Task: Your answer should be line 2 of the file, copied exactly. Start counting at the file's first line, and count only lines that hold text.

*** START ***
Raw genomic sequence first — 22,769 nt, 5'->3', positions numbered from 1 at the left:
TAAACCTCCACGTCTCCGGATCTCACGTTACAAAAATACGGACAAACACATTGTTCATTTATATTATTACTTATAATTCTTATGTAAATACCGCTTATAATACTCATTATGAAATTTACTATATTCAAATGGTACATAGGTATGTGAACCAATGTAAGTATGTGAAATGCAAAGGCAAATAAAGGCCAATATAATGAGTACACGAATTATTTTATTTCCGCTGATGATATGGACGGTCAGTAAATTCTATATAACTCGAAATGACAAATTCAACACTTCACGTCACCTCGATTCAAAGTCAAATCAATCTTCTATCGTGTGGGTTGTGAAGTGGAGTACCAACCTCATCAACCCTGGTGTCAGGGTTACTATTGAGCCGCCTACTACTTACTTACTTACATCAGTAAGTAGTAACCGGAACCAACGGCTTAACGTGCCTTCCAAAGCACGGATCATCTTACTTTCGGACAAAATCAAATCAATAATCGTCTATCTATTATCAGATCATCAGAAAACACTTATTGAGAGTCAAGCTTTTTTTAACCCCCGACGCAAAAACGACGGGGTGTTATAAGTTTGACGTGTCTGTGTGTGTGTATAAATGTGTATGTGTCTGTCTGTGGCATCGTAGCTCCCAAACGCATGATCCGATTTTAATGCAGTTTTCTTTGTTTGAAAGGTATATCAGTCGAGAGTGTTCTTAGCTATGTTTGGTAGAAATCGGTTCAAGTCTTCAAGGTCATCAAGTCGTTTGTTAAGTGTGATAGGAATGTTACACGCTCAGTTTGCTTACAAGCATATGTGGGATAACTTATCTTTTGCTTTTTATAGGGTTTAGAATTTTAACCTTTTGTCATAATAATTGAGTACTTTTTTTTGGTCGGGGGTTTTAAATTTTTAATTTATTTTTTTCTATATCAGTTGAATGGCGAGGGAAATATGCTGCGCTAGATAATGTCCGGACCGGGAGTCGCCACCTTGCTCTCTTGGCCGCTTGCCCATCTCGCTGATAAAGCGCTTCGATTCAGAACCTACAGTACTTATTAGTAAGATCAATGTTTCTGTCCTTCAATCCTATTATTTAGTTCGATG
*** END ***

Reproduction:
TAAACCTCCACGTCTCCGGATCTCACGTTACAAAAATACGGACAAACACATTGTTCATTTATATTATTACTTATAATTCTTATGTAAATACCGCTTATAATACTCATTATGAAATTTACTATATTCAAATGGTACATAGGTATGTGAACCAATGTAAGTATGTGAAATGCAAAGGCAAATAAAGGCCAATATAATGAGTACACGAATTATTTTATTTCCGCTGATGATATGGACGGTCAGTAAATTCTATATAACTCGAAATGACAAATTCAACACTTCACGTCACCTCGATTCAAAGTCAAATCAATCTTCTATCGTGTGGGTTGTGAAGTGGAGTACCAACCTCATCAACCCTGGTGTCAGGGTTACTATTGAGCCGCCTACTACTTACTTACTTACATCAGTAAGTAGTAACCGGAACCAACGGCTTAACGTGCCTTCCAAAGCACGGATCATCTTACTTTCGGACAAAATCAAATCAATAATCGTCTATCTATTATCAGATCATCAGAAAACACTTATTGAGAGTCAAGCTTTTTTTAACCCCCGACGCAAAAACGACGGGGTGTTATAAGTTTGACGTGTCTGTGTGTGTGTATAAATGTGTATGTGTCTGTCTGTGGCATCGTAGCTCCCAAACGCATGATCCGATTTTAATGCAGTTTTCTTTGTTTGAAAGGTATATCAGTCGAGAGTGTTCTTAGCTATGTTTGGTAGAAATCGGTTCAAGTCTTCAAGGTCATCAAGTCGTTTGTTAAGTGTGATAGGAATGTTACACGCTCAGTTTGCTTACAAGCATATGTGGGATAACTTATCTTTTGCTTTTTATAGGGTTTAGAATTTTAACCTTTTGTCATAATAATTGAGTACTTTTTTTTGGTCGGGGGTTTTAAATTTTTAATTTATTTTTTTCTATATCAGTTGAATGGCGAGGGAAATATGCTGCGCTAGATAATGTCCGGACCGGGAGTCGCCACCTTGCTCTCTTGGCCGCTTGCCCATCTCGCTGATAAAGCGCTTCGATTCAGAACCTACAGTACTTATTAGTAAGATCAATGTTTCTGTCCTTCAATCCTATTATTTAGTTCGATG